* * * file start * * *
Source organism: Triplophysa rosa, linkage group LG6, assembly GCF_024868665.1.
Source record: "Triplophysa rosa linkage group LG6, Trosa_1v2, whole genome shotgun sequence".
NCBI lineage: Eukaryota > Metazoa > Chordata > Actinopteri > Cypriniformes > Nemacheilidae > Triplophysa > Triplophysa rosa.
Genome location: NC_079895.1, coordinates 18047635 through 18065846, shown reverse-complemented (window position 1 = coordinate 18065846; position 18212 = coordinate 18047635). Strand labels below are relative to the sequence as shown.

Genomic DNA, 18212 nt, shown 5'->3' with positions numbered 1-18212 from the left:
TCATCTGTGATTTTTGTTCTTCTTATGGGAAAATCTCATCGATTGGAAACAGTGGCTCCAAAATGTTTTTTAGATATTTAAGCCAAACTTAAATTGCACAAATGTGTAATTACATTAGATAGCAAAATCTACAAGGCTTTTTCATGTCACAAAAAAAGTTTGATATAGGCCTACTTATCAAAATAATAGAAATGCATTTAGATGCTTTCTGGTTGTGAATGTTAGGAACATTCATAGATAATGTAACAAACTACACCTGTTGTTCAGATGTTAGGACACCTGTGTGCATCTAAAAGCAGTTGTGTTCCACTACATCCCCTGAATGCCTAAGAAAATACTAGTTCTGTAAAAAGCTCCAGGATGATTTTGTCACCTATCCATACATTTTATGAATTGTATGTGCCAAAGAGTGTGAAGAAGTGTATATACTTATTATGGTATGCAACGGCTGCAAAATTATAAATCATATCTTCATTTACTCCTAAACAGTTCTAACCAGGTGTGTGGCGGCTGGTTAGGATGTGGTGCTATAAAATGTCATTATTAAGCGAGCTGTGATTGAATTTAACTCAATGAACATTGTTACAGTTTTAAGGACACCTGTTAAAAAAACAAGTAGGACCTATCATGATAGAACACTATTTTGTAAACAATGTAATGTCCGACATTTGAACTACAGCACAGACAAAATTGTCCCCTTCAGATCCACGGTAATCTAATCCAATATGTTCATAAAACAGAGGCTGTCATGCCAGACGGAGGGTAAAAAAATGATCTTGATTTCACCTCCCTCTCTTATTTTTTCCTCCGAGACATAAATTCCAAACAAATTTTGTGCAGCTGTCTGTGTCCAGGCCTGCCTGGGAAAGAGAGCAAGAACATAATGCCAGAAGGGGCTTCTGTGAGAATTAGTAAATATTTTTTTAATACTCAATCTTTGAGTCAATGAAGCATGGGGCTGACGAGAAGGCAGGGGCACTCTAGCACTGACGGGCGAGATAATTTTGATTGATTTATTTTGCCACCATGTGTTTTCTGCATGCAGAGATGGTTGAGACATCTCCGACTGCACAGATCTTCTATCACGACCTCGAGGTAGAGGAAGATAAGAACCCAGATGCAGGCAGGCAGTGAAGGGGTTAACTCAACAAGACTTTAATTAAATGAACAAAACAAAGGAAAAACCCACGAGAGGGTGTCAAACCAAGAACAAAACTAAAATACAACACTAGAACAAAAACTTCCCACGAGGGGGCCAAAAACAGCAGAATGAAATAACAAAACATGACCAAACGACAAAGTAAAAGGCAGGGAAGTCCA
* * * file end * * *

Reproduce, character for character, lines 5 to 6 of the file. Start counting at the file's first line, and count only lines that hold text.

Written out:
Genomic DNA, 18212 nt, shown 5'->3' with positions numbered 1-18212 from the left:
TCATCTGTGATTTTTGTTCTTCTTATGGGAAAATCTCATCGATTGGAAACAGTGGCTCCAAAATGTTTTTTAGATATTTAAGCCAAACTTAAATTGCACAAATGTGTAATTACATTAGATAGCAAAATCTACAAGGCTTTTTCATGTCACAAAAAAAGTTTGATATAGGCCTACTTATCAAAATAATAGAAATGCATTTAGATGCTTTCTGGTTGTGAATGTTAGGAACATTCATAGATAATGTAACAAACTACACCTGTTGTTCAGATGTTAGGACACCTGTGTGCATCTAAAAGCAGTTGTGTTCCACTACATCCCCTGAATGCCTAAGAAAATACTAGTTCTGTAAAAAGCTCCAGGATGATTTTGTCACCTATCCATACATTTTATGAATTGTATGTGCCAAAGAGTGTGAAGAAGTGTATATACTTATTATGGTATGCAACGGCTGCAAAATTATAAATCATATCTTCATTTACTCCTAAACAGTTCTAACCAGGTGTGTGGCGGCTGGTTAGGATGTGGTGCTATAAAATGTCATTATTAAGCGAGCTGTGATTGAATTTAACTCAATGAACATTGTTACAGTTTTAAGGACACCTGTTAAAAAAACAAGTAGGACCTATCATGATAGAACACTATTTTGTAAACAATGTAATGTCCGACATTTGAACTACAGCACAGACAAAATTGTCCCCTTCAGATCCACGGTAATCTAATCCAATATGTTCATAAAACAGAGGCTGTCATGCCAGACGGAGGGTAAAAAAATGATCTTGATTTCACCTCCCTCTCTTATTTTTTCCTCCGAGACATAAATTCCAAACAAATTTTGTGCAGCTGTCTGTGTCCAGGCCTGCCTGGGAAAGAGAGCAAGAACATAATGCCAGAAGGGGCTTCTGTGAGAATTAGTAAATATTTTTTTAATACTCAATCTTTGAGTCAATGAAGCATGGGGCTGACGAGAAGGCAGGGGCACTCTAGCACTGACGGGCGAGATAATTTTGATTGATTTATTTTGCCACCATGTGTTTTCTGCATGCAGAGATGGTTGAGACATCTCCGACTGCACAGATCTTCTATCACGACCTCGAGGTAGAGGAAGATAAGAACCCAGATGCAGGCAGGCAGTGAAGGGGTTAACTCAACAAGACTTTAATTAAATGAACAAAACAAAGGAAAAACCCACGAGAGGGTGTCAAACCAAGAACAAAACTAAAATACAACACTAGAACAAAAACTTCCCACGAGGGGGCCAAAAACAGCAGAATGAAATAACAAAACATGACCAAACGACAAAGTAAAAGGCAGGGAAGTCCA